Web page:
dns in dhcp

Adalberto acosta at ufpe.br
Fri Apr 24 17:11:15 UTC 2009

Glenn Satchell
My network has a dns that is down from time to time, so I tell the two dns 
Thank you
----- Original Message ----- 
From: "Glenn Satchell" <Glenn.Satchell at uniq.com.au>
To: <dhcp-users at lists.isc.org>
Sent: Friday, April 24, 2009 12:19 PM
Subject: Re: dns in dhcp

> The answer is yes. That's the reason dhcp allows you to specify
> multiple dns servers. The same concept applies if you are not using
> dhcp, but have manually assigned the DNS server addresses on a
> particular hosts.
> There is probably a Microsoft Knowledge base article that describes the
> Windows DNS client.
> regards,
> -glenn
>>From: "Adalberto" <acosta at ufpe.br>
>>To: "Users of ISC DHCP" <dhcp-users at lists.isc.org>
>>Subject: Re: dns in dhcp
>>Date: Fri, 24 Apr 2009 11:51:59 -0300
>>Simon Hobson
>>What I really want to know was, if a Windows machine that can not connect 
>>server dns 150.161.xy, he will use the next dns 150.161.qz automatically?
>>----- Original Message ----- 
>>From: "Simon Hobson" <dhcp1 at thehobsons.co.uk>
>>To: "Users of ISC DHCP" <dhcp-users at lists.isc.org>
>>Sent: Friday, April 24, 2009 10:22 AM
>>Subject: Re: dns in dhcp
>>> Adalberto wrote:
>>>>option domain-name "sitestar.net";
>>>>option domain-name-servers 150.161.x.y,150.161.q.z;
>>>>option time-offset -18000; #EST
>>>>default-lease-time 21600;
>>>>min-lease-time 21600;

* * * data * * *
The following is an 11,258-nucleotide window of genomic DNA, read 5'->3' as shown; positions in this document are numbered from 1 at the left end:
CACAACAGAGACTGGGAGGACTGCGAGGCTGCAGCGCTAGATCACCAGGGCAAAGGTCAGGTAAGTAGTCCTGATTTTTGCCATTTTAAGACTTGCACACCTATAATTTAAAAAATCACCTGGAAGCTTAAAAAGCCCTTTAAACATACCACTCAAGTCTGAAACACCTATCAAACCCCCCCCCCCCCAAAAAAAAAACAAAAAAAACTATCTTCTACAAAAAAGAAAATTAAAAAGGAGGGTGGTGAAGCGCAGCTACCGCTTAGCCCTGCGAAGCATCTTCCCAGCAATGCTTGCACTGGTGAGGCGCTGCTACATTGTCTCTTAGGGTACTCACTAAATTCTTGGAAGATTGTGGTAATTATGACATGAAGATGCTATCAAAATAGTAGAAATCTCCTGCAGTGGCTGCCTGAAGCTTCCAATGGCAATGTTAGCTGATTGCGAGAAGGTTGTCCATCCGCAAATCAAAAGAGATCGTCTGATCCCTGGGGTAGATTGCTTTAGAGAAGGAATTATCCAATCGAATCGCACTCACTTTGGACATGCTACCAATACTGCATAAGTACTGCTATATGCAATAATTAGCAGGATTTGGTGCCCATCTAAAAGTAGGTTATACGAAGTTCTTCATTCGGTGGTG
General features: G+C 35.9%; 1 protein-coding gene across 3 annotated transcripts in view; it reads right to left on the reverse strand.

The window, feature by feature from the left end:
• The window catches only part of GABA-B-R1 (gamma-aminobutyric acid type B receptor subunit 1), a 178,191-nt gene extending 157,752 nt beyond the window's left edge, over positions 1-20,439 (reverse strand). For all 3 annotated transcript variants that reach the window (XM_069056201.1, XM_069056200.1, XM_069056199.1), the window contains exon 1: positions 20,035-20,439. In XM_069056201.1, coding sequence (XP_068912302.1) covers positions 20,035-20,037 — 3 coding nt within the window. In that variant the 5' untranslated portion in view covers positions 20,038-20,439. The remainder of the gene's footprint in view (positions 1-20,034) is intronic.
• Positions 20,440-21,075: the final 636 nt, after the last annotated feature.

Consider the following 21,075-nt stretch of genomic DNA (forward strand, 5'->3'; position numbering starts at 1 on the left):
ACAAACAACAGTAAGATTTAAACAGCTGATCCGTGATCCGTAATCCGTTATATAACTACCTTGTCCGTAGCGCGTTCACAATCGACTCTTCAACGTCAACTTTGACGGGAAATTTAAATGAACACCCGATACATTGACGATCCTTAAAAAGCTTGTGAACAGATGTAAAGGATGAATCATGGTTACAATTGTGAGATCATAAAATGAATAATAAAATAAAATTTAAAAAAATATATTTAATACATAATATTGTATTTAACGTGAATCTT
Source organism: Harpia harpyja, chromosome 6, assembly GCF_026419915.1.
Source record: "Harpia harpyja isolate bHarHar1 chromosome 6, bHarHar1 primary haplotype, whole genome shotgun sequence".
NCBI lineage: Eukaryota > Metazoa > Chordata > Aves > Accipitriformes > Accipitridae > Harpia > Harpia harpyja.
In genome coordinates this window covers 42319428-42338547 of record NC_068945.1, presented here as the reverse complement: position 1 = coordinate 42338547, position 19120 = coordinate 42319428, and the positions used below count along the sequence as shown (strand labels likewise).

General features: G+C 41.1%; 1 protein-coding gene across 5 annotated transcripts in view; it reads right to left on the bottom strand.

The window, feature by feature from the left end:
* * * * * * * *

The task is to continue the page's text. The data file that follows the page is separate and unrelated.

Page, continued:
>>>>max-lease-time 21600;
>>>>ddns-update-style none;
>>>>How does the DNS information in the parameter option 
>>>>The machine switches between dns informed?
>>> Hmm, I'm guessing that your question is :
>>> How does the guest use the list of servers supplied ? Does it switch
>>> between them ?
>>> The answer is that it's entirely up to the client what it does and you
>>> should NOT do anything that relies on a particular client behaviour as
>>> that is inviting strange and difficult to diagnose problems in the 
>>> future.
>>> To give an example, some (all ? most ?) versions of Windows have a 
>>> feature
>>> whereby they will query the configured name servers in order until they
>>> get an answer. Some people thought this was a useful feature and
>>> configured an internal server to only serve internal addresses - on the
>>> basis that the client would query that, and if it didn't get an answer 
>>> it
>>> would go to the next outside nameserver. They figured that this was 
>>> easier
>>> than setting up a properly configured "split horizon" DNS configuration.
>>> Trouble is, if the internal server goes down, it stops responding, and 
>>> the
>>> clients shifts it's address to the bottom of the list (ie query it 
>>> last) -
>>> permanently ! I imagine it was "difficult" diagnosing why some (but not
>>> all) clients had suddenly stopped querying the internal nameserver and
>>> could no longer access any internal services.
>>> Other clients might query servers at random, query all servers, keep
>>> statistics on which responds fastest and use that in preference, or any
>>> other behaviour they want. So it's important that all servers you 
>>> specify
>>> should return exactly the same records in response to any query.
>>> -- 
>>> Simon Hobson
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